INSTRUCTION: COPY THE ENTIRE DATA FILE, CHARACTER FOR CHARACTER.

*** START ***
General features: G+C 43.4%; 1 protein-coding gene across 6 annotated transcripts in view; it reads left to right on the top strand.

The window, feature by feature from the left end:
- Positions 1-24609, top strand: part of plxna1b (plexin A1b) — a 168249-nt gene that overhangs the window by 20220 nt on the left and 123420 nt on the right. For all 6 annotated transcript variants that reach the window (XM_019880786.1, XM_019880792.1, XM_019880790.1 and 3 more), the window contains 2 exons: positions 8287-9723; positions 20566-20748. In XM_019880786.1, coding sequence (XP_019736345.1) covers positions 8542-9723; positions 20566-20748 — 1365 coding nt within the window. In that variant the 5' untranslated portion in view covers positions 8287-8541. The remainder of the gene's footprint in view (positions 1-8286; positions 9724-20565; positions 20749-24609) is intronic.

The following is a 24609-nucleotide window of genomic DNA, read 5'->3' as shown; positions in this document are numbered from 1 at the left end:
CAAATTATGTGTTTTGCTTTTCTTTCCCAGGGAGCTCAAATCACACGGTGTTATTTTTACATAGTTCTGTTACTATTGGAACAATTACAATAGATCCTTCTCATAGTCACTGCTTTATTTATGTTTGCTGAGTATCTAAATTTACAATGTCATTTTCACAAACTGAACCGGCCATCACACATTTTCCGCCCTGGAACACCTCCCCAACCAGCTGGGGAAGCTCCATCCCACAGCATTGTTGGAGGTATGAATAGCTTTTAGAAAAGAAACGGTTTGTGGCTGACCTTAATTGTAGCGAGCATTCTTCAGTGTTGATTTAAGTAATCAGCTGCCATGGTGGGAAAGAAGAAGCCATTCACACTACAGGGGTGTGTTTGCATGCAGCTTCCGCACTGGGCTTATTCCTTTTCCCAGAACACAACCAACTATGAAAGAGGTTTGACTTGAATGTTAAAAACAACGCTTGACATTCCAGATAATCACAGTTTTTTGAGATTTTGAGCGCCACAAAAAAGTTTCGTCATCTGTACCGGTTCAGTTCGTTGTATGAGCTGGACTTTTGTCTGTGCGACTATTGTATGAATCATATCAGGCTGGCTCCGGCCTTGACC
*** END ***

General features: G+C 43.4%; 1 protein-coding gene across 6 annotated transcripts in view; it reads left to right on the top strand.

The window, feature by feature from the left end:
- Positions 1-24609, top strand: part of plxna1b (plexin A1b) — a 168249-nt gene that overhangs the window by 20220 nt on the left and 123420 nt on the right. For all 6 annotated transcript variants that reach the window (XM_019880786.1, XM_019880792.1, XM_019880790.1 and 3 more), the window contains 2 exons: positions 8287-9723; positions 20566-20748. In XM_019880786.1, coding sequence (XP_019736345.1) covers positions 8542-9723; positions 20566-20748 — 1365 coding nt within the window. In that variant the 5' untranslated portion in view covers positions 8287-8541. The remainder of the gene's footprint in view (positions 1-8286; positions 9724-20565; positions 20749-24609) is intronic.

The following is a 24609-nucleotide window of genomic DNA, read 5'->3' as shown; positions in this document are numbered from 1 at the left end:
CAAATTATGTGTTTTGCTTTTCTTTCCCAGGGAGCTCAAATCACACGGTGTTATTTTTACATAGTTCTGTTACTATTGGAACAATTACAATAGATCCTTCTCATAGTCACTGCTTTATTTATGTTTGCTGAGTATCTAAATTTACAATGTCATTTTCACAAACTGAACCGGCCATCACACATTTTCCGCCCTGGAACACCTCCCCAACCAGCTGGGGAAGCTCCATCCCACAGCATTGTTGGAGGTATGAATAGCTTTTAGAAAAGAAACGGTTTGTGGCTGACCTTAATTGTAGCGAGCATTCTTCAGTGTTGATTTAAGTAATCAGCTGCCATGGTGGGAAAGAAGAAGCCATTCACACTACAGGGGTGTGTTTGCATGCAGCTTCCGCACTGGGCTTATTCCTTTTCCCAGAACACAACCAACTATGAAAGAGGTTTGACTTGAATGTTAAAAACAACGCTTGACATTCCAGATAATCACAGTTTTTTGAGATTTTGAGCGCCACAAAAAAGTTTCGTCATCTGTACCGGTTCAGTTCGTTGTATGAGCTGGACTTTTGTCTGTGCGACTATTGTATGAATCATATCAGGCTGGCTCCGGCCTTGACC